Originally Published 06-Feb-2019 in celebration of 1,000 followers on our FB Page: http://www.facebook.com/northernbcmining/
Hello and Welcome!
In this world of social media, is having 1,000 followers a milestone? I just learned that more than 80 Million people read Kim Khardashian’s tweets last year, so it’s easy to dismiss such a small number. Then again, Northern BC isn’t the most populated region so I’m delighted that 1,000 people have found this page. We haven’t advertised – we’ve just focused on sharing mining stories that we thought relevant to Northern BC.
Why Northern BC? Because, it’s home. Simple. I was born in Vanderhoof. My father, a fifth-generation descendant of pre-confederation Prince Edward Islanders, was born in Fort Fraser. My mother, born in Vancouver, moved north with her English parents. They and so many of their peers are gone now. They were pioneers who had a hardscrabble upbringing. The families survived the dirty thirties, bracketed by two world wars, living mostly in shotgun shacks on the edge of land cleared by hand and horse.
I left the region more than once. More than once I vowed never to return. I thought I needed to move away to be successful. It was silly thinking – by default the north has always been a land of opportunity if you were willing to work. I learned, over time, that while opportunity may not have a GPS it does, sometimes, come with a homing signal. I returned 25 years ago and learned that success is all in how you define it.
The fascination with mining started with my neighbor who, for several years, left me in charge of his house every summer while he went off to Atlin to work his gold claim. One year, upon returning from a summer’s work, he shared that he’d made $40,000. I was impressed. I was 15 and $ 40,000 seemed like an awesome amount. I didn’t think to ask how much he had spent. My first experience with the miner’s sleight of hand.
I followed my neighbour’s adventures closely and, through him, met other men with similar experiences. Prospectors are an interesting lot, I’ve found. Add coffee or whiskey – sometimes together – and it’s hard to meet a more positive group of people. This was reinforced during my first trip to the AME Roundup Conference in 2014. There, I met two bonafide old-school prospectors who knew my neighbour. Over a drink they added colour to his life story. After the second drink, they said “All we need is one-million dollars. That would get us over the top. The gold is down there!” Later on in the show, they found the money. I can still picture them walking out of the Westin Hotel lobby – bow-legged, bearded and smiling.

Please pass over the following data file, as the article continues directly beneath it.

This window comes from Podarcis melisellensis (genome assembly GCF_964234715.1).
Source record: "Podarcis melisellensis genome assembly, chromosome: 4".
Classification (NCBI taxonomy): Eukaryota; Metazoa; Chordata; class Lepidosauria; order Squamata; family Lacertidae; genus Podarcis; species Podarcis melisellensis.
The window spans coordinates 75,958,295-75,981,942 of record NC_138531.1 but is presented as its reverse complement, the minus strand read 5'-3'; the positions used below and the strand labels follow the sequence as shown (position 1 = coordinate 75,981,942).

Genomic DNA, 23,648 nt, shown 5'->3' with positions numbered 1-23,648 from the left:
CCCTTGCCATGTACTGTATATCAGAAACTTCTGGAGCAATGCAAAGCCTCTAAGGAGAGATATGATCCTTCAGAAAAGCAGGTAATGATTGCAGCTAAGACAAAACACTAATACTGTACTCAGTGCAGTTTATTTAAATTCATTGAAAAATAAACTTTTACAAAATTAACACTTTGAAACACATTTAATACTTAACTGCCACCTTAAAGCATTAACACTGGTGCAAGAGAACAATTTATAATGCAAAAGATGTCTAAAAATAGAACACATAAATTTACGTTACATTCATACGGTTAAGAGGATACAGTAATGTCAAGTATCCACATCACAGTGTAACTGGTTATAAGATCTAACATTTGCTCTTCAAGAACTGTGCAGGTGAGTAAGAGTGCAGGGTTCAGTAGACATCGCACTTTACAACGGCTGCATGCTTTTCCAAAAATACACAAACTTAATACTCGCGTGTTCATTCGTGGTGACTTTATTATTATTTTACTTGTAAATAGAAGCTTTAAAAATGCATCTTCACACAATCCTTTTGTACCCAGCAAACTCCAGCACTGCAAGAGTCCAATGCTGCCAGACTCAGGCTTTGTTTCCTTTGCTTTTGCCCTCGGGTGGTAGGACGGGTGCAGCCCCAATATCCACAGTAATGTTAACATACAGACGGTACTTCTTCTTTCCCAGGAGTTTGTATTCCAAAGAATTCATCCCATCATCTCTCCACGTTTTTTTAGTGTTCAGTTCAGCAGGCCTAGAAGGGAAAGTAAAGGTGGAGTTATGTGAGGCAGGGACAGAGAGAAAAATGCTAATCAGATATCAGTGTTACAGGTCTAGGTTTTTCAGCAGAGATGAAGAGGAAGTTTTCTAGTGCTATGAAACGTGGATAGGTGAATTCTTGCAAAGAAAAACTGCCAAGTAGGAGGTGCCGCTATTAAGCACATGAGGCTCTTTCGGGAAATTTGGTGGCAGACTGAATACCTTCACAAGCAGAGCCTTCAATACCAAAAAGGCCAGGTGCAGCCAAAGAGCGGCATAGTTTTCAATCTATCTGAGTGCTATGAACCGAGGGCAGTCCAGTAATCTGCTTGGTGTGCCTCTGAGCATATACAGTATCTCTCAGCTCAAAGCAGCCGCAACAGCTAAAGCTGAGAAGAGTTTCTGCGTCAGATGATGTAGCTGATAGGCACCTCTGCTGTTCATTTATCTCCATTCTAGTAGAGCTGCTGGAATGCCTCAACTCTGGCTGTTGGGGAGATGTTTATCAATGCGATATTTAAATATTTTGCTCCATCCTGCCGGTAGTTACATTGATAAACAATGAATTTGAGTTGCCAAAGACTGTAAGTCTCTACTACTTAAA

Mining is a close-knit community. In my experience, it’s uniquely close. However, it’s changing. As they say, just follow the money – the investment money, that is. The typical retail mining investor is an endangered species. Usually male and more than 55 years of age, he educated himself through the old-brokerage model of weekend seminars and casual get-togethers with mining folks. By contrast, today’s investors belong to smart-phone generations who, while they can monitor investments using smart-phone technology, don’t know enough to actually invest in the rare earth metals that make the technology possible.
If exploration companies don’t find a way to bridge the gap and snag retail investors from the smart-phone generations, overall exploration will be funded increasingly by institutional investors and whale-investors both of whom can be uniquely, and sometimes famously, fickle and impatient when searching for financial returns.
BC is rich with oil and gas, gold, copper and silver but its also rich with rare-earth metals and alloys that all of us use everyday without thinking. That you’re able to read this note only underscores that truth. The next goal for this page will be to help make mining more accessible to the smart-phone trader. If we’re successful, even in a small way, we’ll find some people who are open minded enough to consider the industry with a fresh perspective. Certainly, the industry has it’s problems. Every industry does – especially industries that directly confront nature’s store.
So, here’s to the next 1,000 followers, or 80 Million! We’ll keep posting relevant stories from the mining industry as they relate to Northern BC with a commitment to providing more original content.